Bush concerned about steroids’ reach
WASHINGTON — President Bush said Friday that baseball players and owners must take seriously the Mitchell Report on steroid use, but he cautioned against jumping to conclusions about the individuals named.
“My hope is that this report is a part of putting the steroid era of baseball behind us,” he said, surrounded by Cabinet members in the Rose Garden.
Bush, who once owned the Texas Rangers, said, the Mitchell Report means that “we can jump to this conclusion: that steroids have sullied the game.”
“The players and the owners must take the Mitchell Report seriously,” Bush said. “I’m confident they will.”
In a report issued Thursday, former Sen. George Mitchell linked 85 players to the illegal use of steroids and other performance-enhancing drugs.
Lawyers in baseball commissioner Bud Selig’s office will have to determine whether any of the active players deserve punishment, a process that will spill into next year.
“I think it’s best that all of us not jump to any conclusions on individual players named,” Bush said.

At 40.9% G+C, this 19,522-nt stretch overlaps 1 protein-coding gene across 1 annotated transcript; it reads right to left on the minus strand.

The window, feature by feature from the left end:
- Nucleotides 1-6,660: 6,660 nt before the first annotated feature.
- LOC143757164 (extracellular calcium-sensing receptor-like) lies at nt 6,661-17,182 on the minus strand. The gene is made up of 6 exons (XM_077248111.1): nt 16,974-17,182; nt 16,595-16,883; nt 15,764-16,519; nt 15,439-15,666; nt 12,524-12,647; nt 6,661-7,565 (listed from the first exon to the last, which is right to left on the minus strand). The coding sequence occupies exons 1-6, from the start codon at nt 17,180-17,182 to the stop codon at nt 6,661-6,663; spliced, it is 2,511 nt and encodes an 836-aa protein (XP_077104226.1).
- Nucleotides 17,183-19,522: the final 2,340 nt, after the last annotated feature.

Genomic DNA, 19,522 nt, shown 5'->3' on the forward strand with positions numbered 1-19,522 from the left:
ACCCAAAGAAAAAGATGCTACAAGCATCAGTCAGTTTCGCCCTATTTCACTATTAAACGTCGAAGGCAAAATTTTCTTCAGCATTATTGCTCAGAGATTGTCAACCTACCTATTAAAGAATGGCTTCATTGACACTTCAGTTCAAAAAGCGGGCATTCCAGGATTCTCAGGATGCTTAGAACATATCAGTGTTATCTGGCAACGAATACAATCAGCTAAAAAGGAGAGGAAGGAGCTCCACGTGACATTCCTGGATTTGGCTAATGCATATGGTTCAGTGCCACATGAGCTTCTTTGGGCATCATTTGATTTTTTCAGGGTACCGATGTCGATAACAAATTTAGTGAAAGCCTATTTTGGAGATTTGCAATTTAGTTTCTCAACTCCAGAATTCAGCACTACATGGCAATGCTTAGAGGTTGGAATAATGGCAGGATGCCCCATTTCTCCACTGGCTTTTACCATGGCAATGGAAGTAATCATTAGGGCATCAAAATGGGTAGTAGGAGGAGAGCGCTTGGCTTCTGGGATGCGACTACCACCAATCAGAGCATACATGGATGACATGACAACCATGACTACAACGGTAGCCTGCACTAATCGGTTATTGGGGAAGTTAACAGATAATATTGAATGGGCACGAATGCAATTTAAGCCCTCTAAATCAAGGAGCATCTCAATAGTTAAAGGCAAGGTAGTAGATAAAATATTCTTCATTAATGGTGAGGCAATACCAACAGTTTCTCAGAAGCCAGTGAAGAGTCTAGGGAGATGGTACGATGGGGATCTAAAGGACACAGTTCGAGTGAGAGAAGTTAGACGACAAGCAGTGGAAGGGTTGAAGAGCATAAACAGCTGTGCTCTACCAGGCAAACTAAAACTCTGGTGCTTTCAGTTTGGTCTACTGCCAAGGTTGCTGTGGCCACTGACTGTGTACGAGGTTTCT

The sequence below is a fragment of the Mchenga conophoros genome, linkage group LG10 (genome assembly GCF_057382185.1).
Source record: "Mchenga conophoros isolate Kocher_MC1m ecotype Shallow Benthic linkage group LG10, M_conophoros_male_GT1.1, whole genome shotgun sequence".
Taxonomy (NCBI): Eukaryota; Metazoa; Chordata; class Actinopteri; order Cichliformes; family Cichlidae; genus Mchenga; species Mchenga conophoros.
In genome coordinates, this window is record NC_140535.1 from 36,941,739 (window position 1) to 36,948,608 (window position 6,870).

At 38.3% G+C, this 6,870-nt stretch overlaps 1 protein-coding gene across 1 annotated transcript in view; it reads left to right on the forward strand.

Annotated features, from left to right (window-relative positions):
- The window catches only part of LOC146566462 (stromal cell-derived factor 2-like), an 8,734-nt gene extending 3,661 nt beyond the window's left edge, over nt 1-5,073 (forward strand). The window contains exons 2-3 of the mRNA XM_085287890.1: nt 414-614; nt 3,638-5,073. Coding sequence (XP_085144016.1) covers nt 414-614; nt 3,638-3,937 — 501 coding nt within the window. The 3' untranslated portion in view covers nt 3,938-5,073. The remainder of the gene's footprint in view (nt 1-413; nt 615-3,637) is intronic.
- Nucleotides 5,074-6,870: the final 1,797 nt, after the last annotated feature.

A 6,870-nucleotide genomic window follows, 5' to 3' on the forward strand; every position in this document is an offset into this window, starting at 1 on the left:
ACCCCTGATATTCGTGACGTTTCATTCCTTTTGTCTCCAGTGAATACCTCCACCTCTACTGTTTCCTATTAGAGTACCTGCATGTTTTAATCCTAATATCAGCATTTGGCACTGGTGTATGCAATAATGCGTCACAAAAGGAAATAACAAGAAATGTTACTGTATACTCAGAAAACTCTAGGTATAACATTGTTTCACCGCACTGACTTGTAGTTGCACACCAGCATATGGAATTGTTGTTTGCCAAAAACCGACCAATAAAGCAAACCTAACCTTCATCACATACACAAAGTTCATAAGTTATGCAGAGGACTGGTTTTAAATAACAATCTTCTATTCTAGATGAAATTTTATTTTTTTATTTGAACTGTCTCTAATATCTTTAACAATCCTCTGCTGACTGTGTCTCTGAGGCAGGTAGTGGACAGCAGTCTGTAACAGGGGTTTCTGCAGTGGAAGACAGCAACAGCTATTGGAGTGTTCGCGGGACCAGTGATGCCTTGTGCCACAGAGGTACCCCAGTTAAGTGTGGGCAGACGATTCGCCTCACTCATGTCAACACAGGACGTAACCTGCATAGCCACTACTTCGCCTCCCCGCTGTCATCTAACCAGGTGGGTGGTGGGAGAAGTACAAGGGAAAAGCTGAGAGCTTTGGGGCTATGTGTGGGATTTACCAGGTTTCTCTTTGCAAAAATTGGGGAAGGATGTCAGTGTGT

As an intense fan of baseball, Bush seemed pained by the extent of the problem. He spoke about the issue in answer to a question from a reporter.
“I understand the impact that professional athletes can have on our nation’s youth,” he said. “I just urge those in the public spotlight, particularly athletes, to understand that when they violate their bodies, they’re sending a terrible signal to America’s youth.”
Bush, who was the managing partner of the Texas Rangers before leaving that job to run for governor in 1994, had called for a voluntary crackdown on steroids in his 2004 State of the Union address.
This August, Bush called to congratulate Barry Bonds when he broke the home run record. The president didn’t weigh in on the steroids controversy surrounding the slugger’s smashing of the vaunted major league record.